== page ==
Entrepreneurship: an African Caribbean perspective

Roberts, Gregory John (2011). Entrepreneurship: an African Caribbean perspective. University of Birmingham. Ph.D.


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This study set out to take a definitive look at African Caribbean entrepreneurship by delineating the broad spectrum of historical and contemporary theories of ethnic entrepreneurship. It also looked in particular on the phenomenon of African Caribbean entrepreneurship through the lens of Pentecostalism, which is the most popular religious expression of African Caribbean peoples in the UK. The extent to which the socio‐cultural and psycho‐religious underpinnings of the African Caribbean person are amenable to entrepreneurial engagement was also subjected to analysis. This analysis focused on themes and perspectives, which are general to African Caribbean experience – individual, family and community. They were presented as age, gender or sex, education, family structure, motivation, and funding of entrepreneurial ventures. Also in connection with these were a number of factors, which operate at the nexus of African Caribbean Pentecostalism and entrepreneurship. These include historical antecedents, socioeconomic situations up to the 1950s, the ambiguity of Scriptures towards wealth as well as the impact of the psychology of time on the African Caribbean mind. All these provide a framework in which the existential and transcendental interact in the community of faith.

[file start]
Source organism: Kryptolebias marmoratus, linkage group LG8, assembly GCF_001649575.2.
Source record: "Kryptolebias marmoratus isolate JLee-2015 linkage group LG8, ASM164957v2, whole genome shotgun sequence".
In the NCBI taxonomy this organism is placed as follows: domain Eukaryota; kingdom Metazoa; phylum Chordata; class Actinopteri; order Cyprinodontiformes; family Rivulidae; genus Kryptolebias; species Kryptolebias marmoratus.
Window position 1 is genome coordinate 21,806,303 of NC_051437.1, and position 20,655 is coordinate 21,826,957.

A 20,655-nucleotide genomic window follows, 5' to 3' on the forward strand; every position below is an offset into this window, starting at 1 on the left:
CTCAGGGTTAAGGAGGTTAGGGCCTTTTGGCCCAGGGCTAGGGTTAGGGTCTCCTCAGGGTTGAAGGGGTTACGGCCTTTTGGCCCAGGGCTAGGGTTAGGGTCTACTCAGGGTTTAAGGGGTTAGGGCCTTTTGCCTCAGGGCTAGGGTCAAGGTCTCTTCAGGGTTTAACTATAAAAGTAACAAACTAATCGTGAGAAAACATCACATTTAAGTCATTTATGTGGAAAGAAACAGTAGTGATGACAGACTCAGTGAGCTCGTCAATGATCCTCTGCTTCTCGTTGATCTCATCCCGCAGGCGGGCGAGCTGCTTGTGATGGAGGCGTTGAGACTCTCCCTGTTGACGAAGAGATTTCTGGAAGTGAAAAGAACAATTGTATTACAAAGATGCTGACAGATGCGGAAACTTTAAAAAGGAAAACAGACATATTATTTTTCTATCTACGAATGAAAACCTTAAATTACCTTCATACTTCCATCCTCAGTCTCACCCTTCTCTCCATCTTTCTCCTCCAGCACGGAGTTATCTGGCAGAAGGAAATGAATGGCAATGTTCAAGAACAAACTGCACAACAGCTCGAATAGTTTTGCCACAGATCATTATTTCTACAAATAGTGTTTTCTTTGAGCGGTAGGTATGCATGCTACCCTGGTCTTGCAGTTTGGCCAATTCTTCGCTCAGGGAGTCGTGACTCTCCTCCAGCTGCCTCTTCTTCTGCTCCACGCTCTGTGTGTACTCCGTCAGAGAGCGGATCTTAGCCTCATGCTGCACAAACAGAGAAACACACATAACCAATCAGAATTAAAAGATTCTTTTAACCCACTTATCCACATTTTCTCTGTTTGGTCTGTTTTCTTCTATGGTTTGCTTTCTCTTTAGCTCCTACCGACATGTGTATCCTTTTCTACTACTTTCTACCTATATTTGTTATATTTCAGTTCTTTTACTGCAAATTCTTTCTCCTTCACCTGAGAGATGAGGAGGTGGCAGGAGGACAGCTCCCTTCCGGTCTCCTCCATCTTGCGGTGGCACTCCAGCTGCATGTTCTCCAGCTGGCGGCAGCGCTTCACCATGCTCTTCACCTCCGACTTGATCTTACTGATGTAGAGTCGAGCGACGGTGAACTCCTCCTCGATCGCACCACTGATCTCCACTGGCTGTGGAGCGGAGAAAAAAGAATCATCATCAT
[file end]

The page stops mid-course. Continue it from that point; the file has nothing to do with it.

Type of Work: Thesis (Doctorates > Ph.D.)
Award Type: Doctorates > Ph.D.
College/Faculty: Colleges (2008 onwards) > College of Arts & Law
School or Department: School of Philosophy, Theology and Religion, Department of Theology and Religion
Funders: None/not applicable
Subjects: H Social Sciences > HF Commerce
H Social Sciences > HT Communities. Classes. Races
B Philosophy. Psychology. Religion > BF Psychology
B Philosophy. Psychology. Religion > BL Religion
B Philosophy. Psychology. Religion > BX Christian Denominations
G Geography. Anthropology. Recreation > GT Manners and customs
URI: http://etheses.bham.ac.uk/id/eprint/1754


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